’90s No. 1s Revisited: “Bump N’ Grind”
The seventy-ninth No. 1 song of the 1990s was “Bump N’ Grind” by R. Kelly. This bedroom slow jam was Kelly’s first No. 1 single, following four moderately popular entries in 1992-93 with the group Public Announcement, as well as his debut single, “Sex Me (Parts I & II),” which had peaked at No. 20 in late 1993. Following “Bump N’ Grind,” Kelly would land roughly 60 more songs on the Hot 100 (as of this writing), including his other chart-topper, “I’m Your Angel,” a duet with Celine Dion, and nine additional Top 5 songs as a lead or featured artist. And that’s just as a singer. He also has written and produced a barrage of hits for superstars like Michael Jackson, Whitney Houston and Britney Spears. He is one of the most successful male R&B acts in history.
“Bump N’ Grind” is a plea for sex, putting it in line with a majority of R. Kelly’s catalog, which is chock-full of blandness masquerading as erotica.
Let’s take a listen to “Bump N’ Grind”:
“Bump N’ Grind” is a generic song with boring, unmemorable throwaway verses between replays of a somewhat hooky chorus. It’s over-sung in a manner typical of ’90s R&B, a regretful approach, popularized by Jodeci and Boyz II Men, whereby the vocals swell into painful improvisational screaming. Overall, “Bump N’ Grind” epitomizes R. Kelly’s essence, artistically and sexually — juvenile and on-the-nose, with nothing interesting happening musically. He will be remembered as influential, but whether he advanced the R&B genre or watered it down will be a subject of dispute.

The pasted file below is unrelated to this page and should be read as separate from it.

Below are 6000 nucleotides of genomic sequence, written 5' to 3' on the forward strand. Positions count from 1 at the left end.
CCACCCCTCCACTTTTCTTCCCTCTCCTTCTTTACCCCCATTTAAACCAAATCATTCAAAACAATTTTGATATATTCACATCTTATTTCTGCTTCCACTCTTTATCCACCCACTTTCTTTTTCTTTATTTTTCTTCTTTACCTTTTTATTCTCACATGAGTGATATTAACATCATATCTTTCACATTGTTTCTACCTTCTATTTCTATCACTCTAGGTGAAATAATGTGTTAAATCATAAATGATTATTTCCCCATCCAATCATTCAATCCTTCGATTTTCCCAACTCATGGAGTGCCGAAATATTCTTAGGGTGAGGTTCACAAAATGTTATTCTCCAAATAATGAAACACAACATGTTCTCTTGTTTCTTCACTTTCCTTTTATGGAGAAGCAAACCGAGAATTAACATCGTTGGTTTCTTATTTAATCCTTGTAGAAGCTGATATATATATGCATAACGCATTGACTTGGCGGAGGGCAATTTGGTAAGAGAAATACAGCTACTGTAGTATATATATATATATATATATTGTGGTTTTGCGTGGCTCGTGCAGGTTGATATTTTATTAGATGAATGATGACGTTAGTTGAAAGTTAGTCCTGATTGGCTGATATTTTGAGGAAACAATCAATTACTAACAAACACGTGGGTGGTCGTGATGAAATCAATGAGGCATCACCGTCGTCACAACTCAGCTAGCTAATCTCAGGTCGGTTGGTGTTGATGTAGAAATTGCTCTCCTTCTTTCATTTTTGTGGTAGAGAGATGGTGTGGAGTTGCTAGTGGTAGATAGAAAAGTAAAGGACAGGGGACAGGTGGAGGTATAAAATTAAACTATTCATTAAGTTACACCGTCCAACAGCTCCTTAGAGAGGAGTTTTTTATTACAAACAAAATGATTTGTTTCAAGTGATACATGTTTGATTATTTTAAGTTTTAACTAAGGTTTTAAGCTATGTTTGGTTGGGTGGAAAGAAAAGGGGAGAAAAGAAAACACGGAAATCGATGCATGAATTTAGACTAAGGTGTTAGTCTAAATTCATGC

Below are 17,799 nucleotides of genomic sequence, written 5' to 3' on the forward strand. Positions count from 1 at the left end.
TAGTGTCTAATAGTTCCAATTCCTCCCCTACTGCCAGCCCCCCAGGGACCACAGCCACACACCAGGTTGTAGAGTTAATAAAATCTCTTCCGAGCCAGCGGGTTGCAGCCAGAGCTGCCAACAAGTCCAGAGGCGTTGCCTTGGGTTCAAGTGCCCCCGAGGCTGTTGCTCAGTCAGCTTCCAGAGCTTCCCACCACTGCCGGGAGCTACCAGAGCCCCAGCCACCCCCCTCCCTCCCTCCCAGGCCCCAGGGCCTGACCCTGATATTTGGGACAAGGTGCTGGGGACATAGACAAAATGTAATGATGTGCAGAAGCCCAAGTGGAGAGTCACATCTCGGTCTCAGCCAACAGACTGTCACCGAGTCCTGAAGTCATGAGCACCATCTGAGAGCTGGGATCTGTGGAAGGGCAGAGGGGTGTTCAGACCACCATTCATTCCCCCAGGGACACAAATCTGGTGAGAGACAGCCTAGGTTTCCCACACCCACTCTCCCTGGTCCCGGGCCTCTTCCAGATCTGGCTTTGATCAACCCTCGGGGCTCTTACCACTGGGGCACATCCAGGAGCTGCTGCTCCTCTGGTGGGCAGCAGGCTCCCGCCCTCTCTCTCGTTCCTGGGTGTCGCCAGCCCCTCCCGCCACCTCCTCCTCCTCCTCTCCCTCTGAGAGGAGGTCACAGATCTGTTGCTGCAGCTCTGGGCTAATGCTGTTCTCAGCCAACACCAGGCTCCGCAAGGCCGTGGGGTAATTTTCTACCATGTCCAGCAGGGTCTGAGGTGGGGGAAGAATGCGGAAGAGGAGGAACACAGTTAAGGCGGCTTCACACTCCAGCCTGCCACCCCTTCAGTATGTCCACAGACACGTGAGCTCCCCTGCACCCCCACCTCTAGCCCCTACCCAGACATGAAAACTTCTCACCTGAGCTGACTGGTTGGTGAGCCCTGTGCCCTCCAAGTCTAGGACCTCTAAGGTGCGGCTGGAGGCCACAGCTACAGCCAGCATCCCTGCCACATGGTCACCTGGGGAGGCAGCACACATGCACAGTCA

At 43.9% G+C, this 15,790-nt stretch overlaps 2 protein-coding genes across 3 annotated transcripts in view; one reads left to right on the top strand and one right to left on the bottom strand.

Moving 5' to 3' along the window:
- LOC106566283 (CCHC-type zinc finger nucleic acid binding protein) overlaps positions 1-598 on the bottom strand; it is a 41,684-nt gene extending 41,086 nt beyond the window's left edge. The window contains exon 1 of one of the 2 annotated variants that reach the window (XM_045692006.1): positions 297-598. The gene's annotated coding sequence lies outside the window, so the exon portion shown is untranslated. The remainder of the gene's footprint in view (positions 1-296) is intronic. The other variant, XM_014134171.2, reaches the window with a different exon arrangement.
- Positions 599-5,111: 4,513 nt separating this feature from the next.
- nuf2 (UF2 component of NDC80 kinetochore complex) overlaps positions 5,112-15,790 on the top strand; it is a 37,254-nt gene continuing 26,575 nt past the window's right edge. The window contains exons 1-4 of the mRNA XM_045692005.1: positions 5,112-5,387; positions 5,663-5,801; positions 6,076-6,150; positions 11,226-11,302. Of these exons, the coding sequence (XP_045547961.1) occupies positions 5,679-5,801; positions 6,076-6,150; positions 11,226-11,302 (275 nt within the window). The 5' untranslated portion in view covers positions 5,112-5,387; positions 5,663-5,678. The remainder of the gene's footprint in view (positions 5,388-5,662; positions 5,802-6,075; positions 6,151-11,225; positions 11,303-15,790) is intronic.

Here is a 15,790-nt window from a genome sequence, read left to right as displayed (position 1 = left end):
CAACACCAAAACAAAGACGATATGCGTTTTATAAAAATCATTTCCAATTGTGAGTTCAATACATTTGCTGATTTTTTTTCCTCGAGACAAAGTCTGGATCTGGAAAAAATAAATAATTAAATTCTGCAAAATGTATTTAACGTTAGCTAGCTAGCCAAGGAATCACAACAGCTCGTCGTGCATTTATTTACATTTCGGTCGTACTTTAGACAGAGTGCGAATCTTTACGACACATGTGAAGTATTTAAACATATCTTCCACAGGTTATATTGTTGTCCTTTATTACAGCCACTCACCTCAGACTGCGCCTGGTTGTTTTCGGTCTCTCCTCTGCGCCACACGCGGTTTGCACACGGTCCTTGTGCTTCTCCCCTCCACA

Was it dope? We never much cared for this song, and neither did much of anyone outside the U.S. But when this song was released, this genre wasn’t yet played out, and thus the single didn’t seem quite as tired as it does today. A direct request for sex was still somewhat novel in 1994.
Does it hold up? No, for two reasons: First, the Quiet Storm genre is dead, as is most R&B in general. Second, given the longtime accusations of R. Kelly’s predatory/illegal sexual behaviors with underage girls, a track that begins with him screaming, “My mind is telling me no, but my body, my body’s telling me yes!” comes off as a wee bit distasteful. Pun intended.
Dopeness: 2 out of 5 Birkenstocks
’90s No. 1s Revisited is a regular feature on “Was It Dope?” where we walk through every No. 1 song of the 1990s on the Billboard Hot 100 chart in order, give it another listen, and answer two critical questions: Was it dope? And does it hold up?